A sleep tracker called “Sense” recently became Kickstarter’s 23rd most-funded project of all time. The consumer product promises to track sleep behavior, monitor the bedroom environment, and reinvent the alarm, all via a beautiful orb, plus a contactless sensor and a smart phone app. On the crowdfunding site, Sense raised $2.4 million, more than 20 times what San Francisco-based start-up Hello had asked for.
Whether Sense is actually measuring what it claims and whether that has any clinical relevance is a serious issue. But it’s not the issue I’d like to address here. My current focus is on what Sense tells us about consumer interest in improving sleep. If clinical sleep medicine taps into this desire, it could pay off in a huge way. There are several ways this can be done.
One niche Sense fills is a desire for contactless sensors. Patients frequently remark on the irony that the devices that measure sleep may themselves interfere with sleep. Cutting the cords could raise the appeal of clinical sleep medicine. Inventors are already researching this. Dr Colin Sullivan, credited with inventing the CPAP, has been testing Sonomat,1 a mat-based system that records breathing movement and airflow in the form of breath sounds, without attached sensors.
Sense also fills a demand for sleep coaching—offering customized insights on how to improve outcomes. Tracking itself isn’t enough anymore. “Zeo, ahead of its time from a consumer sleep tracking standpoint, was incorporating sleep coaching several years ago. To me, this is a great use of sleep tracking products and begins to address the consumer-to-patient transition,” sleep health consultant Paul Valentine, senior managing director at KCP advisory group, told me via e-mail. Coaching, he says, is a great opportunity for sleep centers, particularly for mid-level practitioners such as respiratory therapists.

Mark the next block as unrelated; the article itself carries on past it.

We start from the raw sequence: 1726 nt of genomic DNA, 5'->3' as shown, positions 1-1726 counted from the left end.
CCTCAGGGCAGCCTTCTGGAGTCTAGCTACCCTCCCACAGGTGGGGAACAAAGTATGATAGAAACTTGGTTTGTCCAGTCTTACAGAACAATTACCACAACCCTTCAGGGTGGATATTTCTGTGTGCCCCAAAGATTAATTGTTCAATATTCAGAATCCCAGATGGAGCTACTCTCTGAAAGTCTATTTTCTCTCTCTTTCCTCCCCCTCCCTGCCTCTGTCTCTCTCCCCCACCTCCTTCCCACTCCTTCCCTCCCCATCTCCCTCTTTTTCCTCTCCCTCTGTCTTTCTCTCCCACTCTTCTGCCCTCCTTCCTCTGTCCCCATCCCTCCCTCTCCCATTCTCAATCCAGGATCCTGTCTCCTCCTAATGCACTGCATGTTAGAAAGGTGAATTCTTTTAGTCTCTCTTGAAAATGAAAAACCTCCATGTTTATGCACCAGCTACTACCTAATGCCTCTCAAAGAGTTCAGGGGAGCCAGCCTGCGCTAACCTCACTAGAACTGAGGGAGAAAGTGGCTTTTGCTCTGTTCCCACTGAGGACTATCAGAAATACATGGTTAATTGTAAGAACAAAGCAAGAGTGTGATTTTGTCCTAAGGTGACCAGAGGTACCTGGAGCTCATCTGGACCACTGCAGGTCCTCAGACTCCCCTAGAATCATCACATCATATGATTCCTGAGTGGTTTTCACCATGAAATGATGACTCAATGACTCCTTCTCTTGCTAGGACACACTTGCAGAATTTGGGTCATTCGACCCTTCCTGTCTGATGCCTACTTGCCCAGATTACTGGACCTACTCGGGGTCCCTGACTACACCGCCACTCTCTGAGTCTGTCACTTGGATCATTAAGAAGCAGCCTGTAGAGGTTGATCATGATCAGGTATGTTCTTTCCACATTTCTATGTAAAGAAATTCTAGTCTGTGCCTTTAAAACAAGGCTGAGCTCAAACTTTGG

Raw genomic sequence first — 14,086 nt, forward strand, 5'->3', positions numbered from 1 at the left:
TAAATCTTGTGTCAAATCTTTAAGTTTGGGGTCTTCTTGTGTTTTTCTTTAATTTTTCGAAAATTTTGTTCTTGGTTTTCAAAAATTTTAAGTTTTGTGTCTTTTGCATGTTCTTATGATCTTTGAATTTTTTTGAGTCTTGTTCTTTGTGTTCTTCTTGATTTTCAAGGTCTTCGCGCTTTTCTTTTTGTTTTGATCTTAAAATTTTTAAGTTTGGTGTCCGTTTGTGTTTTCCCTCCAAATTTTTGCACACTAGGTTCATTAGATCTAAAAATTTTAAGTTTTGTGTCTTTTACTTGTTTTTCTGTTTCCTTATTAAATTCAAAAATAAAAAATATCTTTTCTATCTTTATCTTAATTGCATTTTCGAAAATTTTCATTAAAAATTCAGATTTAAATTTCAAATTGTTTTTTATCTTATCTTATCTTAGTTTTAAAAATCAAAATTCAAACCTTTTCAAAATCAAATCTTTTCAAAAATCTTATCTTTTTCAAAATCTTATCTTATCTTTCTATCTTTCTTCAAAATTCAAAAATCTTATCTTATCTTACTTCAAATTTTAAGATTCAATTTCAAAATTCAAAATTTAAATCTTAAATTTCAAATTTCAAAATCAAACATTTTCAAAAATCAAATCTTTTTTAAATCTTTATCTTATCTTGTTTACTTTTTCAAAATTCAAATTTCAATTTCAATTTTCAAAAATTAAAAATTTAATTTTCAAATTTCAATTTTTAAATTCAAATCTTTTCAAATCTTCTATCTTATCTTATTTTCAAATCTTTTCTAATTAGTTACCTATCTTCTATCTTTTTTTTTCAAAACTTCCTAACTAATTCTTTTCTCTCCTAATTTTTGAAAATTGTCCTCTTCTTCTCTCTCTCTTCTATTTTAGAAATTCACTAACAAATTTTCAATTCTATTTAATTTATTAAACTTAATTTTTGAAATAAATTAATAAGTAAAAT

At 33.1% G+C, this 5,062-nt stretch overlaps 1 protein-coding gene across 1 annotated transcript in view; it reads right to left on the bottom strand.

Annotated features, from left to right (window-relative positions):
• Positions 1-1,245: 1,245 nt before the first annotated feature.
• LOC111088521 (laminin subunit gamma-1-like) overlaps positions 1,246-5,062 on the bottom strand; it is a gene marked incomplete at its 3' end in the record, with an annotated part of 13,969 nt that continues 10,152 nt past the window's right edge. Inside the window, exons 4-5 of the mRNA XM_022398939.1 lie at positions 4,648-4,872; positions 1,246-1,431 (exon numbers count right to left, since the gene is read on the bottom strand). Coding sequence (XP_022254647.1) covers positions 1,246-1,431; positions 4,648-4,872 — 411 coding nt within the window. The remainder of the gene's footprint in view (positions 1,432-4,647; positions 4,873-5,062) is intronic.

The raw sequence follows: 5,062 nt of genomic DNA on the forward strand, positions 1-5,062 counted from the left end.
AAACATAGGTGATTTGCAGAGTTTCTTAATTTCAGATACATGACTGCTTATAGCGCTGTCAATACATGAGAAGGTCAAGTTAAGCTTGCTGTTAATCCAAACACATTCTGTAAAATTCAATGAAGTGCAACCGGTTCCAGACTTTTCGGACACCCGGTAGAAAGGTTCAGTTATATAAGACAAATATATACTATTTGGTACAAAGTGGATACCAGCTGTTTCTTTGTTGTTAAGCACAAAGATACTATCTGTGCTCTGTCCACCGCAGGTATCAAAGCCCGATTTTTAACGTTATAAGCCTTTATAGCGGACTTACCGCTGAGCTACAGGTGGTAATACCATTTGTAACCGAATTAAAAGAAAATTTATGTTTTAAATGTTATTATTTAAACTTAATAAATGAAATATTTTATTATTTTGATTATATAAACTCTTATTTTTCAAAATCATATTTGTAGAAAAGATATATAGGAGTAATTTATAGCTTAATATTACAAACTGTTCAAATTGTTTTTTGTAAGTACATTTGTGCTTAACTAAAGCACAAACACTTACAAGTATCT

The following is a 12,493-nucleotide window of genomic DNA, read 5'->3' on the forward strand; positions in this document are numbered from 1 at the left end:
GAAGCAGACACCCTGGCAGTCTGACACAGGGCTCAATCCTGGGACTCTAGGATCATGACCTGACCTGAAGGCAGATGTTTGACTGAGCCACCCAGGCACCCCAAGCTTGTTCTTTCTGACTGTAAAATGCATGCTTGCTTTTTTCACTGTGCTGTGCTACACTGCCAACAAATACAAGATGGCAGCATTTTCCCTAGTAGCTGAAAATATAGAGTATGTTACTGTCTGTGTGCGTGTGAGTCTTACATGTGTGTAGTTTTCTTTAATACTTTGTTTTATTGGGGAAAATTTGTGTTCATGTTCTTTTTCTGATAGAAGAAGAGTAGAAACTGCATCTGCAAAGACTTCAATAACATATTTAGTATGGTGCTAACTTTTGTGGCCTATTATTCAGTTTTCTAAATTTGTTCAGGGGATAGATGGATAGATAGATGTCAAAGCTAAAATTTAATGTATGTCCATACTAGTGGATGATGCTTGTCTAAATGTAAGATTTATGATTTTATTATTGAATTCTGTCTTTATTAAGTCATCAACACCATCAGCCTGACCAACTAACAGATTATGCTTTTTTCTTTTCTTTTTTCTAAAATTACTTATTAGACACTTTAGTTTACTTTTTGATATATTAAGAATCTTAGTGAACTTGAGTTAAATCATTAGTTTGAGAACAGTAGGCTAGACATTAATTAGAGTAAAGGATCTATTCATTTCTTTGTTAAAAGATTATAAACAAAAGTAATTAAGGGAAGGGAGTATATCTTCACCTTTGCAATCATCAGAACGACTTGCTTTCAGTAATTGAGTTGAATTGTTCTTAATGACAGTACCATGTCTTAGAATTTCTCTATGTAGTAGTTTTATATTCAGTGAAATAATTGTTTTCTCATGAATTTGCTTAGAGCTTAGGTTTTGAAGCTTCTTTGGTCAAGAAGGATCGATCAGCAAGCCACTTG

Sense’s artful design holds another lesson for clinical sleep medicine. Devices, such as CPAPs, could be more accepted if they were esthetically pleasing. The huge retail marketplace (pillows, sheets, etc) for sleep is unlike many other medical specialties, Valentine noted. “There is significant upside for organizations that recognize the importance of treatment solutions fitting seamlessly and as noninvasively as possible into an individual’s life. An organization that can provide both a functional solution from a clinical perspective and an appealing product from a consumer perspective is likely to find success,” he said. “Opportunity lies in creating an easy, clean, functional product that can cross over between the consumer world and the medical marketplace, likely something modular that can assist in transitioning the consumer into a patient, if appropriate.”
With more than 19,000 Kickstarter backers, there are likely many more underserved niches that Sense fills, but the bottom line is sleep medicine can fill many of those needs too. As Valentine told me, “The success of Sense should be sending a message to those of us in the sleep medicine market. There is tremendous consumer interest in improving sleep! The profession needs to continue to expand, manage, and reduce the cost of testing and treating obstructive sleep apnea patients. But, in addition, we need to recognize that consumers are searching for solutions in all areas of sleep (insomnia, snoring, circadian rhythm disorders, environment, etc).”
Sree Roy is editor of Sleep Review. CONTACT [email protected]
1. Norman MB, Middleton S, Erskine O, et al. Validation of the Sonomat: a contactless monitoring system used for the diagnosis of sleep-disordered breathing. SLEEP. 2014;37(9):1477-87.